rating: +1+x

JOHN, who rode his Dunlop tire
O'er the head of sweet Maria,
When she writhed in frightful pain,
Had to blow it out again.

(from) Ruthless Rhymes for Heartless Homes Col. D. Streamer (Harry Graham)

Basic Information.

A tire is a band of flexible material which wraps around a wheel to adsorb shock and mediate friction between the vehicle and the ground surface.

The majority of tires are and have been made of rubber - initially solid bands and later and currently hollow and inflated with compressed air. The materials of construction have also evolved from natural rubber to petrochemical rubber, with the structural strength improved by vulcanisation with sulphur and the insertion of metal meshes into the body of the tire. The primary weakness of a pneumatic tire - as per the flavour text - is having the air let out of it, either from a puncture or from the shock of an impact. Such damage usually self compounds as as soon as the tire is partially deflated the wheel rim starts to cut into the rubber under the weight of the vehicle. Small punctures can be patched, but this rarely works for anything but the smallest penetrations. Where penetration is a significant risk - for example in military tires - the tire can be filled with foams instead. These initially defaulted back to essentially solid tires, but have since evolved into technology which is essentially equivalent to a pneumatic tire in terms of performance, but typically a lot more expensive.

Modern tires are extremely robust, but unfortunately this makes them very hard to dispose of when no longer wanted. They are essentially immune to decay, have a strange ability to dig their way out of landfills and burn with difficulty and a great deal of pollution. Civil engineering applications are common, where they can be used as - essentially - gabions to reinforce the sides of cuttings and the banks of watercourses, as well as impact adsorbing barriers against vehicle impacts. Some "earthship" house designs feature external walls made of upcycled tires packed with dirt. More fringe applications include grinding them, removing the metal and using the rubber crumb to make shock adsorbent surfaces. Less aggressive cutting up leads to the developing world habit of using chunks of tire to make sandals, or the post-apocalyptic one of using them to make armour. They can also be used as raised planters or hung from trees to provide swings for the amusement of dogs and children.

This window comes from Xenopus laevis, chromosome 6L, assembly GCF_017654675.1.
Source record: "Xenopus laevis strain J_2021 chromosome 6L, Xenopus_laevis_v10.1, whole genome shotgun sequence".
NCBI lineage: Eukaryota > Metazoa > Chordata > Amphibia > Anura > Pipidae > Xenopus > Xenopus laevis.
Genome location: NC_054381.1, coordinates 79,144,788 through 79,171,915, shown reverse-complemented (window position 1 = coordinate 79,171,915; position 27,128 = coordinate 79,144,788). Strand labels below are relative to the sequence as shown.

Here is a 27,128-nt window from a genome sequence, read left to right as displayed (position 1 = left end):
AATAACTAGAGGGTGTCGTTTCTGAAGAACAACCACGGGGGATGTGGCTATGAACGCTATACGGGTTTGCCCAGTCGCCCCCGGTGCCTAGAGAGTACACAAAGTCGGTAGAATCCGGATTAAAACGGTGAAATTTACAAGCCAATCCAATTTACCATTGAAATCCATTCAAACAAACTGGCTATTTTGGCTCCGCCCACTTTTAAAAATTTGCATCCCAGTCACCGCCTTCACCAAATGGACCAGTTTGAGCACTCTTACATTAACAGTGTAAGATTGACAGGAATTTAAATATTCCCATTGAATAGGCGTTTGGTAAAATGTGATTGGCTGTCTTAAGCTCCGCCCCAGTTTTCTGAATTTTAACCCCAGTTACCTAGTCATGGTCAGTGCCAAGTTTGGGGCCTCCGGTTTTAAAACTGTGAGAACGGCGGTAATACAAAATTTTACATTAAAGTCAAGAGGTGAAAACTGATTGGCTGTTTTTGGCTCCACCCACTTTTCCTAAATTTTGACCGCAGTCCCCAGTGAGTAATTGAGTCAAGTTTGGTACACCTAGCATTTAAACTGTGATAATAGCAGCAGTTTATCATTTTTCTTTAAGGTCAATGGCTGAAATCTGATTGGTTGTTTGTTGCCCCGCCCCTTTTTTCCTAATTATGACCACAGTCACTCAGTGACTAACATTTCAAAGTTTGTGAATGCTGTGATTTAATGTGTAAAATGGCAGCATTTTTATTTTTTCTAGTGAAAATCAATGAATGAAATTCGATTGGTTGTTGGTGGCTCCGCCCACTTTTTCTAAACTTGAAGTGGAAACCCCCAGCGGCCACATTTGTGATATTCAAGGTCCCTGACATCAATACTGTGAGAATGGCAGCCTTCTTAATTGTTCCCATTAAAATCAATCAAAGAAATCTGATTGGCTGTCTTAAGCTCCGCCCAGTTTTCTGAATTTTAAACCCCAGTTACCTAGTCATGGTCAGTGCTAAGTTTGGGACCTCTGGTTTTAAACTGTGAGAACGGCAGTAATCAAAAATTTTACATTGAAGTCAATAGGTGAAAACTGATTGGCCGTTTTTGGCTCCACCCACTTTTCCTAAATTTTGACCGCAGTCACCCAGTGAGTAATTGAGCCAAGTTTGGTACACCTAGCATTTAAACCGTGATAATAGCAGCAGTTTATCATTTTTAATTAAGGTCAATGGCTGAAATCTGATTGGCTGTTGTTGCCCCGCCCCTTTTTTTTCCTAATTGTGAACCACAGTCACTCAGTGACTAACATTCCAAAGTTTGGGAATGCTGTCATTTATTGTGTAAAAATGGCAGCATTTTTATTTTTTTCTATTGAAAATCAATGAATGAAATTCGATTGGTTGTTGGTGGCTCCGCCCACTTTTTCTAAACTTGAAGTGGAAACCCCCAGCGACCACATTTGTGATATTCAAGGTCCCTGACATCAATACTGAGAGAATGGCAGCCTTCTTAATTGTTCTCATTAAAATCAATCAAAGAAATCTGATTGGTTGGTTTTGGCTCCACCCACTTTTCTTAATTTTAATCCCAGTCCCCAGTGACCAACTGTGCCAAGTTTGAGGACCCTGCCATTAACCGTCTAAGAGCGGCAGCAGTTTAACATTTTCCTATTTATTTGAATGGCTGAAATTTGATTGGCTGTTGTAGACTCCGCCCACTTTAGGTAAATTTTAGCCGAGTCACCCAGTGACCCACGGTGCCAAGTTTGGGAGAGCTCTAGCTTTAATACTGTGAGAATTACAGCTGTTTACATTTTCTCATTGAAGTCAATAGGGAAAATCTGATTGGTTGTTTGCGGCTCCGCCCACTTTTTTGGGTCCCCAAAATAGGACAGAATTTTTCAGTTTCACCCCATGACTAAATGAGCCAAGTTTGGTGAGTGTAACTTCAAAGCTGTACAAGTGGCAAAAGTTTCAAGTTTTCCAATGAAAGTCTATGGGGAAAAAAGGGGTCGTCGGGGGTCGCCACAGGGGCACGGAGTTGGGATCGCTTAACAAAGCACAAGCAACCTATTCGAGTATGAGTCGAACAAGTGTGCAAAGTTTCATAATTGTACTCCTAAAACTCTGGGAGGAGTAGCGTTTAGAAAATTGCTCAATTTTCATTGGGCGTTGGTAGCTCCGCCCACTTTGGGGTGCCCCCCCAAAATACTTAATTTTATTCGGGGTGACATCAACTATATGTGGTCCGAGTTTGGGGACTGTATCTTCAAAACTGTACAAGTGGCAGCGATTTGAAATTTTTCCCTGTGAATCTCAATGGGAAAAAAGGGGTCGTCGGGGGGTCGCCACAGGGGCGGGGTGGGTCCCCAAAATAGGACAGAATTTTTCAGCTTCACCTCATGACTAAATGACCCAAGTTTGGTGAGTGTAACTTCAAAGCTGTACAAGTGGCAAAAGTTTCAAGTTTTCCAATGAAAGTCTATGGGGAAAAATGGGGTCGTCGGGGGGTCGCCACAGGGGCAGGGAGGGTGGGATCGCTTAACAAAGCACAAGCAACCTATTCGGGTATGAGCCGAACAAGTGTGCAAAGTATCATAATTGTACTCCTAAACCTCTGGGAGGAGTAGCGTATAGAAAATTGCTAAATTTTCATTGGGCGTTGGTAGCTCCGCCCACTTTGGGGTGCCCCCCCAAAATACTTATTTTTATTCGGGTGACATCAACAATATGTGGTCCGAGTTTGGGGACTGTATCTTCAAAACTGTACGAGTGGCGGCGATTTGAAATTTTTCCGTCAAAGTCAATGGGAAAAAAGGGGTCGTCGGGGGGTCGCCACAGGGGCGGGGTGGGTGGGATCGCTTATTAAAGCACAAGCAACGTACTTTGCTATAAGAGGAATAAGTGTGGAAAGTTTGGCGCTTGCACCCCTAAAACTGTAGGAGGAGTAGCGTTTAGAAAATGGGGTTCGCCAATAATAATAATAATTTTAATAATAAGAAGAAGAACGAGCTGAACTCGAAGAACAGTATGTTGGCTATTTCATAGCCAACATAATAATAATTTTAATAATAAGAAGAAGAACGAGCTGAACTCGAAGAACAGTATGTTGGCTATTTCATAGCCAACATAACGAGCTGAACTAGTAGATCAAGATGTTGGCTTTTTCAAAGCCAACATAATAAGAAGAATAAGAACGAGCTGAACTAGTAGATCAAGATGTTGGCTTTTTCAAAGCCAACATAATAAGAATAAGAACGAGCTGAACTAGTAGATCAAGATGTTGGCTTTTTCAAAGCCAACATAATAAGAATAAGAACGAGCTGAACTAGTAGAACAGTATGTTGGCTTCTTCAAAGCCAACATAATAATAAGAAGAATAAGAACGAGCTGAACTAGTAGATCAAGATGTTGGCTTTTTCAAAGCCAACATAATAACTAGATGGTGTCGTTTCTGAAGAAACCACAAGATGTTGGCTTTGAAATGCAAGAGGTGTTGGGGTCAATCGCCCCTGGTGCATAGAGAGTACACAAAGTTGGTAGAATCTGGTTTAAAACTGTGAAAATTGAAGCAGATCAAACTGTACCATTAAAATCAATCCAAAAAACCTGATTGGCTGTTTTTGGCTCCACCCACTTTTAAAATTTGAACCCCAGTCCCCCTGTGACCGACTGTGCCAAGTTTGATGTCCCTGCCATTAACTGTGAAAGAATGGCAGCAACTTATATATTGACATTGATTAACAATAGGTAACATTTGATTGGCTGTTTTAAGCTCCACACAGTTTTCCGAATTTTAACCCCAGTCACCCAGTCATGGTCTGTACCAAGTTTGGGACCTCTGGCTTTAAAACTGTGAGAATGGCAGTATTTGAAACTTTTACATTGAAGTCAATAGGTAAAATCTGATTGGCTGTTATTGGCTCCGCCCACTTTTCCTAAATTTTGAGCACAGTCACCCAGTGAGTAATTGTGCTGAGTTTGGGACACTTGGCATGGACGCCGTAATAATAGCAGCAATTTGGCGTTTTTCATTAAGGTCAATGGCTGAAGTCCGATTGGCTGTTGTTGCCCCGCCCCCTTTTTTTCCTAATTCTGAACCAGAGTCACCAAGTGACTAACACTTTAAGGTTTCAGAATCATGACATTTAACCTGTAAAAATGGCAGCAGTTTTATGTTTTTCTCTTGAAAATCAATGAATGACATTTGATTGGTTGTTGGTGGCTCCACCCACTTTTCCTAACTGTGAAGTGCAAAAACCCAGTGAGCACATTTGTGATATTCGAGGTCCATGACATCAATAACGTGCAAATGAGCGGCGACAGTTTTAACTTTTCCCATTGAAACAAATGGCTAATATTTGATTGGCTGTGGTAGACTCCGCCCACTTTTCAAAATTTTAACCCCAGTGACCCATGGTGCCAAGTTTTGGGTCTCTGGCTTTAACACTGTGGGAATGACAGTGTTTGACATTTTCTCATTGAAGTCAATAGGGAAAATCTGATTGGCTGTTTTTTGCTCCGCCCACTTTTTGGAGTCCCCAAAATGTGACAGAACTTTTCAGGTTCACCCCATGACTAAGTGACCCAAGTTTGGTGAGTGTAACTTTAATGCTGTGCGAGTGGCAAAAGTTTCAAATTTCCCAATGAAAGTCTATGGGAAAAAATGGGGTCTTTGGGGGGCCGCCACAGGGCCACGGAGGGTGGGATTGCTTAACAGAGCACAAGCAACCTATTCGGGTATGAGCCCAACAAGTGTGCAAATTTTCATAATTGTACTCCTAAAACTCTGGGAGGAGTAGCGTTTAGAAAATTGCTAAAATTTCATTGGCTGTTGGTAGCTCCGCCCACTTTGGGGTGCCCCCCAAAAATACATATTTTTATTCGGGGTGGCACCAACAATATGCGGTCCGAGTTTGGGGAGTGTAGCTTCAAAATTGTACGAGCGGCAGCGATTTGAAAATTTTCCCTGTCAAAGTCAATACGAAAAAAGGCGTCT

Less amusing applications involve killing people - either necklacing (placing a tire full of petrol around the victim's neck and lighting it) or the Mexican Oven (where the victim is placed inside a stack of tires, provided with an airhose and then the tires lit to burn them alive). A tire fire can be a very dangerous hazard. Depending on the conditions they can either be a fast-burning blaze that grows quickly, or they can be an extremely slow-burning fire that can actually burn for decades. They release especially toxic smoke as they burn, including some amounts of cyanide gas in the mix. Tire fires are hard to very hard to extinguish, and raging tire fires are often fought by dumping lots of sand on the fire to smother the flames. Water can't penetrate the tires, so water is less effective at putting them out than it might be on more porous materials. It usually takes several minutes of prolonged exposure to very high temperature to start tires burning, but once they do light up, they significantly complicate the fire. The rubber may melt and seep into the ground, and between that and the gases emitted during the burn, they can significantly contaminate an area.